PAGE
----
Some big changes are coming to Capitol Hill in January. The Republicans will be back in control of the House. John Boehner will be in charge.
It's his party, and as Congressional correspondent Nancy Cordes reports, he'll cry if he wants to.
Americans who watched "60 Minutes"last night saw a side of their new Speaker that is familiar to those on Capitol Hill - he cries.
The waterworks earned him some ribbing today.
"We call him the weeper of the House," Joy Behar said today on "The View." Barbara Walters added, "this guy has an emotional problem."
But in his 20 years in office, Republican John Boehner of Ohio has never been afraid to show his softer side.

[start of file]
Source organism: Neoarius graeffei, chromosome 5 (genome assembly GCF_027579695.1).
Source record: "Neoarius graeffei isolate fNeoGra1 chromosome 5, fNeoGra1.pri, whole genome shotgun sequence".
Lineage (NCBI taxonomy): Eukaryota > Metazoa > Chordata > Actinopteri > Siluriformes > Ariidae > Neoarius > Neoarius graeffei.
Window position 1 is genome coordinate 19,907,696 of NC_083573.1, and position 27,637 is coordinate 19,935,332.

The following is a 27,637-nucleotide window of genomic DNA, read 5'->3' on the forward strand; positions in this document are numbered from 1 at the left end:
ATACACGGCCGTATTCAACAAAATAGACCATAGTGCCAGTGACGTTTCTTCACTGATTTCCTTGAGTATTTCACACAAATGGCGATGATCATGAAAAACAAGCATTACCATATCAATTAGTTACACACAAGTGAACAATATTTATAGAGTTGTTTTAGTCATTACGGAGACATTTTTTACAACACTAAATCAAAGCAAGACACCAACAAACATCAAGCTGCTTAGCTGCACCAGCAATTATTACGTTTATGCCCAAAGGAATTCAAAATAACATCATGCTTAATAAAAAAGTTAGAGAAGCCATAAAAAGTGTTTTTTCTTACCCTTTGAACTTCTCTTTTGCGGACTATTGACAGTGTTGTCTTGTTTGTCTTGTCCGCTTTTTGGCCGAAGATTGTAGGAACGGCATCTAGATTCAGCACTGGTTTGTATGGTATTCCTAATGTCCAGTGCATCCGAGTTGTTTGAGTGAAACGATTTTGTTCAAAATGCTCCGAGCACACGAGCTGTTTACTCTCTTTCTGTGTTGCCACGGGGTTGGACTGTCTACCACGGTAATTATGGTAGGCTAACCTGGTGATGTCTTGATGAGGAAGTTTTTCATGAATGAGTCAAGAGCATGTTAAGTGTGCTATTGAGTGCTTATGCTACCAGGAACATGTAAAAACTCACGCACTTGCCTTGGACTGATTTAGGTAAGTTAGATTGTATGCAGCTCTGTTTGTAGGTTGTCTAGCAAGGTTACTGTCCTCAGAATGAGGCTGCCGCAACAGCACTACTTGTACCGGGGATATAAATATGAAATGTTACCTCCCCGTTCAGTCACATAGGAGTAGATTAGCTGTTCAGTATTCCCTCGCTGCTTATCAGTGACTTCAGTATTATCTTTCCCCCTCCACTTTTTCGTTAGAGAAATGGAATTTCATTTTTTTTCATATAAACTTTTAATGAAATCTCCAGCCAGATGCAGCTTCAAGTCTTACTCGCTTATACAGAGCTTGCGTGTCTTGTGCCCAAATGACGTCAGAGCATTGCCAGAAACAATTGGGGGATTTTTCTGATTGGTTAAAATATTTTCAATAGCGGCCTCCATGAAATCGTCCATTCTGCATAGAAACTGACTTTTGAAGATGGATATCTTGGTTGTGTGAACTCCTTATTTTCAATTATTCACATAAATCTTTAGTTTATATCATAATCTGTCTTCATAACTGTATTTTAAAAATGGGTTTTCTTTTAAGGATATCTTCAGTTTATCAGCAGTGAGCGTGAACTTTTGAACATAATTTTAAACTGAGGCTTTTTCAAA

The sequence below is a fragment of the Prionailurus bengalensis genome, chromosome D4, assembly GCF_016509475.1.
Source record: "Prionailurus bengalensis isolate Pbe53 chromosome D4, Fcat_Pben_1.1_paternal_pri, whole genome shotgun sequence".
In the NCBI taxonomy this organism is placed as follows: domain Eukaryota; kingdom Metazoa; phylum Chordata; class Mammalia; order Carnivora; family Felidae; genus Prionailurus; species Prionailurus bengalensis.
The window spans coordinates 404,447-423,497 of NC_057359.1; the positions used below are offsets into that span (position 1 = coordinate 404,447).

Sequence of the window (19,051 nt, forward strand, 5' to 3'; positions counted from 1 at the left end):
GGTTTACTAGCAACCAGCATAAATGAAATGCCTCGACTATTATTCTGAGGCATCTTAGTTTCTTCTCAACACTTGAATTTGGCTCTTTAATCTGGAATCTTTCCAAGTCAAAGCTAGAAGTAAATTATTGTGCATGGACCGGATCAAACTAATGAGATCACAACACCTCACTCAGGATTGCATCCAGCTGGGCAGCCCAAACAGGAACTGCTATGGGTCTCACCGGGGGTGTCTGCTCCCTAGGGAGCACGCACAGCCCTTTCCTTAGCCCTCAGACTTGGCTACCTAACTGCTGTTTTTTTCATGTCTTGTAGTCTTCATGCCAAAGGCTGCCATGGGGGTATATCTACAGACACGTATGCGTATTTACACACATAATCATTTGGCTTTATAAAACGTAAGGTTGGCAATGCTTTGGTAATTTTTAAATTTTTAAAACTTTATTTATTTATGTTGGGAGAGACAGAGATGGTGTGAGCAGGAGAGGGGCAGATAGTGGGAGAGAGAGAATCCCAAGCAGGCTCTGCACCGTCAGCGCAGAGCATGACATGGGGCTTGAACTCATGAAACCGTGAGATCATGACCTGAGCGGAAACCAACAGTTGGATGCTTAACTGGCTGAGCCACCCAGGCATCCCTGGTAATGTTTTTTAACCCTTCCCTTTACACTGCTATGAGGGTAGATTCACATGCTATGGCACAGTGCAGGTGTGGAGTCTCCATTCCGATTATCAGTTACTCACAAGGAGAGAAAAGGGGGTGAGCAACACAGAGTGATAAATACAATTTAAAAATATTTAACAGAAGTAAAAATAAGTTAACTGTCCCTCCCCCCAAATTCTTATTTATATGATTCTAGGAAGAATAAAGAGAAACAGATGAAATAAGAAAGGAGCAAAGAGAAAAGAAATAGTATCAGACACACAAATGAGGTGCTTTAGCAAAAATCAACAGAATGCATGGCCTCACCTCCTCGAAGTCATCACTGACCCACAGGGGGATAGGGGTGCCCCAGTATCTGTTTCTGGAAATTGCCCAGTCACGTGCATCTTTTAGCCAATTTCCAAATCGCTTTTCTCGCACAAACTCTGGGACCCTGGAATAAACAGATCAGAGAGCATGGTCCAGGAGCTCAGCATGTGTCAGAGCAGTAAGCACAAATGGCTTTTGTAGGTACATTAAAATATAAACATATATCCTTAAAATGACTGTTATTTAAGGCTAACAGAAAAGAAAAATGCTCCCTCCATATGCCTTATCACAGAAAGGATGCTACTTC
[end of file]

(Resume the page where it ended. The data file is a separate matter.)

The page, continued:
Crying in public doesn't carry the stigma it once did. It derailed Ed Muskie's political aspirations in 1972, and haunted Pat Schroeder in 1989.
"It was seen as a sign of weakness," said David Corn of "Mother Jones." "You can't have someone who's going to go up toe-to-toe with the Soviets if they cry while campaigning."
Today, it's more acceptable, at least when men do it.
"When men cry, we shrug it off or we say isn't it nice that he's able to show his sensitive emotional side," said Norm Ornstein of the American Enterprise Institute. "When women cry, we go, oops, there go those emotions again, they can't serve in top public office, they're not tough enough."
Outgoing Speaker of the House Nancy Pelosi was asked about Boehner's crying last month.
"If I cry, it's about the personal loss of a friend or something like that," she said. "But when it comes to politics, no, I don't cry."
Boehner offered this explanation of "60 Minutes."
"I'm comfortable in my own skin. And everybody who knows me knows that I get emotional about certain things."
Boehner insisted that despite appearances, he has a thick skin. After last night's showing - he might need it.